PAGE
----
“There were times when we weren’t sure we’d ever get to do this again,” an Iceland Airwaves organiser tells the crowd assembled at Reykjavík Art Museum on the first night of the festival’s 2022 edition. “But we are here. We’re back.”
For the last three years, the small matter of a pandemic has meant that music lovers have been robbed of the chance to descend on Reykjavik for a line-up where emerging Icelandic talent sits happily with prolific international acts. When you factor in an array of eclectic venues and the delights of one of Europe’s most magical cities, it all makes for one of the unique festival experiences on offer.
It means there’s a palpable sense of excitement in the air as we begin our Airwaves 2022 journey over at Gaukurinn, the sweat and sawdust venue that is playing host to Sameheads, a recently formed band of Reykjavik post-punkers. It’s a perfect start to the festival, with the group’s defiant DIY spirit only matched by songs such as ‘Go’, anchored by skittish riffs which add a powerful dimension to their impressive shows. You sense that bigger things are surely in store for 2023.
Back at the Art Museum, Melbourne’s Amyl & The Sniffers are bringing that same dive venue spirit to one of the festival’s biggest venues. It might be one of the day’s biggest sets, but it’s thanks to the ever riotous and unpredictable spirit of lead singer Amy Taylor that the cavernous room feels intimate, sticky and truly defiant.
The true highlight of day one, however, comes in Daughters of Reykjavik, the all-female Icelandic rap collective that Rolling Stone UK caught up with last year.
Their set is a true joy, with slickly choreographed dance routines being paired against the band’s onstage theatrics – at one point a male volunteer offers himself up for a ritualistic sacrifice. It might be cartoonish fun, but the group strike a powerful note as they launch a powerful tribute to the women of Iran near the set’s end.
“We stand with the women in Iran, fighting for a better world,” remarks singer Steiney Skúladóttir as the band symbolically chop a chunk of their hair. The group remain one of Iceland’s finest acts and one that deserves a bigger audience across the world. Here’s hoping they launch a second bid for Eurovision in 2023.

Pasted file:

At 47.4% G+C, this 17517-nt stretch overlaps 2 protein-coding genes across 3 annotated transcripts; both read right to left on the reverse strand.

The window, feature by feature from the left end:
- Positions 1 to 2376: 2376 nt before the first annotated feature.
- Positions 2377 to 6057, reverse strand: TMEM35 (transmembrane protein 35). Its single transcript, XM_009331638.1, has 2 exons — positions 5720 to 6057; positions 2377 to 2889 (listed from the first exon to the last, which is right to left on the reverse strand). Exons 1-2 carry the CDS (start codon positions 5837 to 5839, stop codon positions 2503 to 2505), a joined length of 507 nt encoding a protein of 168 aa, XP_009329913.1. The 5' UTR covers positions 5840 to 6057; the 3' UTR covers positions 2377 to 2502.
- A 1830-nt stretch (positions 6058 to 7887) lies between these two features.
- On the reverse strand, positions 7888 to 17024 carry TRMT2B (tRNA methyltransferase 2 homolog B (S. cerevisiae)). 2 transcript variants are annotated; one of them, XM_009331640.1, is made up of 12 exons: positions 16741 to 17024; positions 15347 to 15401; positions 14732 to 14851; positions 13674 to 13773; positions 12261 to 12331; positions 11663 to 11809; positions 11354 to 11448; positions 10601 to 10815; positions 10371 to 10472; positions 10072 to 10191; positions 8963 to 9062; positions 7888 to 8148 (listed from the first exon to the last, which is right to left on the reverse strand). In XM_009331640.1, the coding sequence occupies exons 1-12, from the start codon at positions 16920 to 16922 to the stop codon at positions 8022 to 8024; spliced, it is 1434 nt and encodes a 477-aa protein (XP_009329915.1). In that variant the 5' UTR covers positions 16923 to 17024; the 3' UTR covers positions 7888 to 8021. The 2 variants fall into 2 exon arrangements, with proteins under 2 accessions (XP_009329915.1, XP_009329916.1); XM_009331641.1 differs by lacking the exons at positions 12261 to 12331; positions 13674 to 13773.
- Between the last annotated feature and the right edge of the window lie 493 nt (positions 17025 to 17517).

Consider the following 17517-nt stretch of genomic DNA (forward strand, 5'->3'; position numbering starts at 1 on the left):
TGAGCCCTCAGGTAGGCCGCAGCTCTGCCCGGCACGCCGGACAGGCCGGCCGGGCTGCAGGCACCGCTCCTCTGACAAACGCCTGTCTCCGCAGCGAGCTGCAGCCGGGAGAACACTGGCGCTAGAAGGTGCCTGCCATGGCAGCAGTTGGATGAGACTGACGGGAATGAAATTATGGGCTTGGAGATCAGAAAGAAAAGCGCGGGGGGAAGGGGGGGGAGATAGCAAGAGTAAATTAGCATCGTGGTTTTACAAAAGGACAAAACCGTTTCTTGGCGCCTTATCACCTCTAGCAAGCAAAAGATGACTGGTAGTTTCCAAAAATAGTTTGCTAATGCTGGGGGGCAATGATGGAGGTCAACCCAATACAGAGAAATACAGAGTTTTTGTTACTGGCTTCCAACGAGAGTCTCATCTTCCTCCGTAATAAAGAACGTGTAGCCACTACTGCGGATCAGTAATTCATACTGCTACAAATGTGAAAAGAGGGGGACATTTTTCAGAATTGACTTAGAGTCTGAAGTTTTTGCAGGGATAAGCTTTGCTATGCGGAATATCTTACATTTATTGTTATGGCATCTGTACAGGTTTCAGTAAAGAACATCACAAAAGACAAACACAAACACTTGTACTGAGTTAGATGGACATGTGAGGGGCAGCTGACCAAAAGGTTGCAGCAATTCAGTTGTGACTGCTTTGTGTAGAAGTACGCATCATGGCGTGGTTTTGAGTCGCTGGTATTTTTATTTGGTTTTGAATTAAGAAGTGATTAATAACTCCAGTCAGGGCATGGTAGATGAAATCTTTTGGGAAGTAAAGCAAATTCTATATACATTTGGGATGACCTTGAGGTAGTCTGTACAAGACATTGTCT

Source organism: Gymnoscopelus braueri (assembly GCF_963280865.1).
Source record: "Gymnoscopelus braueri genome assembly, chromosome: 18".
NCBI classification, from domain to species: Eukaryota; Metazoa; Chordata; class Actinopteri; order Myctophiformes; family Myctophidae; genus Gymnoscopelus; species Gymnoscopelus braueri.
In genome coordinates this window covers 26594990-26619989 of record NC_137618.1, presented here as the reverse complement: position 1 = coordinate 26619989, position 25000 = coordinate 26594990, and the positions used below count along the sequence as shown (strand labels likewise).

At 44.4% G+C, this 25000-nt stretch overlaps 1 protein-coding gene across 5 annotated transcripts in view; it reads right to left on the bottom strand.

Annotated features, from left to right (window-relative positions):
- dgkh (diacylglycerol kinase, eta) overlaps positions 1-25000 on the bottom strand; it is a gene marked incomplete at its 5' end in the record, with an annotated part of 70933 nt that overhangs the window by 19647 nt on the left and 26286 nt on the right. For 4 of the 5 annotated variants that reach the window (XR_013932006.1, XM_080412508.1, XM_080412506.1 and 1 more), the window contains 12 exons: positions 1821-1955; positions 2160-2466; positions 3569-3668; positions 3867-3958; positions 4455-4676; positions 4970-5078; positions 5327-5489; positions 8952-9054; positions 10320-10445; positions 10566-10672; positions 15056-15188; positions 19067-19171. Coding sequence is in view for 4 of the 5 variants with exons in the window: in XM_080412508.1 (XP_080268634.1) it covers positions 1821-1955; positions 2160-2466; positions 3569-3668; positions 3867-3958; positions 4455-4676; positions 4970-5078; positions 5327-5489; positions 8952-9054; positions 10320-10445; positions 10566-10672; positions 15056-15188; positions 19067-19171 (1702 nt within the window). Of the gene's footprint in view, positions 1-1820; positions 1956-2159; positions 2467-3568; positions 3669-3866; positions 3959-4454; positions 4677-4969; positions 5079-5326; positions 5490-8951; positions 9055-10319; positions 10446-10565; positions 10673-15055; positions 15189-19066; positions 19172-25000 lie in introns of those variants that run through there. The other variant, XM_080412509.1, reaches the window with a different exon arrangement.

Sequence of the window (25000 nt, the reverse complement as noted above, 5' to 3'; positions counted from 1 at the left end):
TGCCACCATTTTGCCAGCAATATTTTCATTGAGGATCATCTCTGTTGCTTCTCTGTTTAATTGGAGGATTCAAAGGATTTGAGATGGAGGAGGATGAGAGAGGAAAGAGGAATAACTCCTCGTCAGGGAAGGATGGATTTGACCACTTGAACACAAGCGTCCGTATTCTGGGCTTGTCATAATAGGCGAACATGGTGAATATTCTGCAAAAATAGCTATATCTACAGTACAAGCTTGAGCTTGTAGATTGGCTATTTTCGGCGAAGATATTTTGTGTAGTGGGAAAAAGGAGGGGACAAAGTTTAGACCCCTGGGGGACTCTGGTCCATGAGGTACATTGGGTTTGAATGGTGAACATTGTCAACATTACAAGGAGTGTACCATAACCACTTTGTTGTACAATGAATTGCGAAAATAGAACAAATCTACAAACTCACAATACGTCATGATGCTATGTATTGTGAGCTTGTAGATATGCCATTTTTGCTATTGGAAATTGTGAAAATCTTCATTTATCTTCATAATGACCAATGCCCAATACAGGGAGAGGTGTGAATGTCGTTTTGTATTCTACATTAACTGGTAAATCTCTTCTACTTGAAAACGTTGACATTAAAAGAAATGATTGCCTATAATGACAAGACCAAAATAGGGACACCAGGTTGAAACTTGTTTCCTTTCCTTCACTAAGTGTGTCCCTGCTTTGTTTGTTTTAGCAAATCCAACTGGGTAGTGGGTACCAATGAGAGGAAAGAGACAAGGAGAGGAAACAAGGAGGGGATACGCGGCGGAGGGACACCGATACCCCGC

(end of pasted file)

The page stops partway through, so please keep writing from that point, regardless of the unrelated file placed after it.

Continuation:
Day two kicks off with that rarest of things – Western inspired electro-rock from the Faroe Islands. That’s the elevator pitch from Koboykex, who turn out to be an unexpected delight over at Reykjavik’s IÐNÓ Culture House. Recent single ‘Night Out‘ is irresistible, as subtle electro-pop rhythms fight against Morricone-esque whistling and instrumentation.
Back at the Art Museum, Metronomy attract one of the weekend’s biggest crowds – with a queue that snakes all the way back to neighbouring Gaukurinn. Theirs is a set that leans heavily into their early electro-pop bangers, while also making time for the more subdued and contemplative material of recent album Small World. There’s also time for local banter – with frontman Joe Mount singing the praises of the Northern Lights and a beloved seafood shack that he’s had some trouble finding again.
The final day of Iceland Airwaves 2022 begins at the festival’s main centre, where Faroese rap – that most common of exports – is gunning for the big time. It comes in the form of Marius DC, an energetic eighteen-year-old who is hellbent on proving that his sound transcends the confines of his home island. His impressive stage presence sees him jumping into the crowd to whip up an early evening crowd, while songs such as ‘Gasoline‘ lean into classic West Coast rap. Along with the aforementioned Kowboykex, it’s proof that the Faroese music scene is slowly introducing itself to the world.
We end back at the Art Museum, where Arlo Parks closes the festival with a set that showcases just why her debut album Collapsed In Sunbeams bagged her the Mercury Prize in 2021. It leans heavily into that record, with tracks such as stand-out ‘Caroline’ being sung back at her by the whole crowd. It’s the perfect way to close the festival and, as it transpires, Parks’ final gig of her first album campaign.
While question marks over Airwaves’ future may have emerged in the last three years, 2022’s offering proves that the festival is in ruder health than ever. With a line-up that flits between the best of today and the talents of tomorrow, it’s an essential trip for music lovers across the continent. When paired with the natural beauty and magic of Reykjavik, it becomes near unmissable. Here’s to 2023.